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Read opinions about the San Joaquin River.
By Chris Acree Printed in March 08 Undercurrent
California has 1,200 major dams, and the San Joaquin Valley has more developed water infrastructure than anywhere in the world, so why are we so stirred up over our current water situation? The recent attempts at a statewide water bond reinvigorated discussions in the legislature that could lead to big changes in the State’s water system, and hopefully take the edge off a looming water crisis. After a year of bond negotiations and a special session of the legislature, however, we failed to find consensus on the correct course of action. Now, as the State fiscal crisis threatens momentum on a water bond, maybe it’s time to take a deep breath and re-evaluate our water woes.
Printed in September 2008 Undercurrent
Fresno is big and getting bigger. Despite our unhealthy air and extremely hot weather, we still manage to draw in more new residents than most other U.S. cities. Maybe this is because Fresno is a great place to live and raise a family, or maybe we are just stuck here and having lots of babies. Either way you look at it, life in the San Joaquin Valley is changing. A new habitat restoration project for the San Joaquin River could give valley residents more opportunities to enjoy this place we live, that is, if the restored river can survive our way of life.
By Chris Acree, Printed in September 2007 Undercurrent
Lately when I think of the word ‘balance’, all that comes to mind is how ‘out of balance’ things are surrounding water issues in the San Joaquin Valley. I attribute this to the drone of news articles talking about California’s current struggles to balance the budget, and the legal battles between environmentalists and our government over water use in the San Joaquin River and the Delta.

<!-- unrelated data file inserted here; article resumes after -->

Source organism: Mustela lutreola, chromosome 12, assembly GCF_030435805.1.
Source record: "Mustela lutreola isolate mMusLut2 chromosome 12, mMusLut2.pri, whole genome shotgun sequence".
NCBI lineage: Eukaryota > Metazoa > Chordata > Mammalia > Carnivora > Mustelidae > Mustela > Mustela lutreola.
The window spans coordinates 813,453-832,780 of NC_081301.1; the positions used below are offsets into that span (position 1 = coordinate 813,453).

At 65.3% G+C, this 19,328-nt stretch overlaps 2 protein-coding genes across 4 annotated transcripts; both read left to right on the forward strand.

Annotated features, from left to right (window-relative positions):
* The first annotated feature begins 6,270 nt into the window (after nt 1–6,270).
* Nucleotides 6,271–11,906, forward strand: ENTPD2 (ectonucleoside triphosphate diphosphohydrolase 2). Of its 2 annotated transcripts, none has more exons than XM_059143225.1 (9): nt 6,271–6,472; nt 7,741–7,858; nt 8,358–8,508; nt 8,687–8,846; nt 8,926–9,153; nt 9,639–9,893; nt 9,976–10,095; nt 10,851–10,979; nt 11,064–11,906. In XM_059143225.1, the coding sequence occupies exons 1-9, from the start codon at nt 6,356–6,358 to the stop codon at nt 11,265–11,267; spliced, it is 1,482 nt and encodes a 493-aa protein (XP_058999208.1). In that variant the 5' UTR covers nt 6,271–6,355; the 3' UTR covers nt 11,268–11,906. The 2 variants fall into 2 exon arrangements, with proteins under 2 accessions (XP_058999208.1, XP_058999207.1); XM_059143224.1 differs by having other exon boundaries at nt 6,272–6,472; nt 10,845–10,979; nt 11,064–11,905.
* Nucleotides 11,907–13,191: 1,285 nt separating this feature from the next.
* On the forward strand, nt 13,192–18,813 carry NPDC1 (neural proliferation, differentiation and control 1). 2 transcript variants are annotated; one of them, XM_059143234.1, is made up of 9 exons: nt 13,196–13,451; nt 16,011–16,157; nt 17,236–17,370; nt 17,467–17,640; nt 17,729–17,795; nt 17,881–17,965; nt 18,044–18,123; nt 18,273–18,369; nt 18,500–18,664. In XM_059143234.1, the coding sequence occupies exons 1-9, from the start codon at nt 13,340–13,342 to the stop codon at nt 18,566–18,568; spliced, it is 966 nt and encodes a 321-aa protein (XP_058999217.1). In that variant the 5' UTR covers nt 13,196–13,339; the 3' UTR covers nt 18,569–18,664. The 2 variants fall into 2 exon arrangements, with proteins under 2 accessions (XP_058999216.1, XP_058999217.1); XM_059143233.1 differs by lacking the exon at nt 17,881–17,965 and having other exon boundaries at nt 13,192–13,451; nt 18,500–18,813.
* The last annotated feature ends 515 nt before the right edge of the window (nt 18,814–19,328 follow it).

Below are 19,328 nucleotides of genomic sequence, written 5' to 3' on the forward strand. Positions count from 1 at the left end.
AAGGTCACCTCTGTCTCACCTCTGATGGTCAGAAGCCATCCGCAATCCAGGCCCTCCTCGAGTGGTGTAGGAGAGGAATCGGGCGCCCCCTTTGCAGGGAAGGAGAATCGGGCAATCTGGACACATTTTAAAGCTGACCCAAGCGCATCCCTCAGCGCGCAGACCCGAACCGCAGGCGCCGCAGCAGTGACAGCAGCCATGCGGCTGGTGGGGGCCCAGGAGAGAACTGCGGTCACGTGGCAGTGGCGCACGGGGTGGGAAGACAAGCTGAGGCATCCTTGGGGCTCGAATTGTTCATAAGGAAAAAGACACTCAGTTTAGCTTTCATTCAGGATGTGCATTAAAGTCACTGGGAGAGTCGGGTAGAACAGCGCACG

Thursday, June 23, 2005
In his June 16 letter, Jon Alsdorf called for new dams on the San Joaquin
and Kings rivers, and asked what solutions are proposed by Revive the San
Joaquin, a new Fresno group advocating fishery flows in 70 miles of
Revive the San Joaquin believes farming and a living river can co-exist.
It's being done on the Merced, Stanislaus and Tuolumne rivers. We support
the most recent Department of Water Resources California Water Plan
proposals for developing new supplies.
By George Folsom
Saturday, June 11, 2005
River ecosystems like the San Joaquin have linked the magnificent Sierra Nevada to the Pacific Ocean with flowing waters rife with life for millions of years. In less than a century of use and abuse, this crown jewel of the Valley is nearly dead. Our San Joaquin River must flow again as a life-giving resource and economic wellspring for all Valley people.
Fresno Bee – 6/21/05
By Lloyd Carter, director of the conservation group Revive the San Joaquin
I testified at the recent hearing of the House Subcommittee on Water that a restored San Joaquin River can co-exist with agriculture. I believe that because the Merced , Stanislaus and Tuolumne rivers already have healthy fisheries, including salmon runs, and still provide water for farming and urban interests. This can also be done on the San Joaquin , fairly and reasonably.
by Walt Shubin
Fresno Bee - July 10,2005
It seems some of our farmers, politicians, mayors, water officials and the public have been misled and misinformed by the very people who are perpetrating an injustice that began over 60 years ago: drying up the San Joaquin River for 70 miles on the Valley floor to benefit growers who aren't even in the watershed.
The Fresno Bee – 7/13/08
By Jim Boren
In the debate over the state's precious water, the talking points are very clear. It's a battle over helping wealthy corporate farmers or saving the fish. You are either for the big guys or those who want to save the planet. There's no middle ground.
But like most difficult public policy questions, the issues are not so black and white when it comes to dividing up California's water. In a drought year, the rhetoric gets even more extreme.
By Chris Acree, Revive the San Joaquin Executive Director.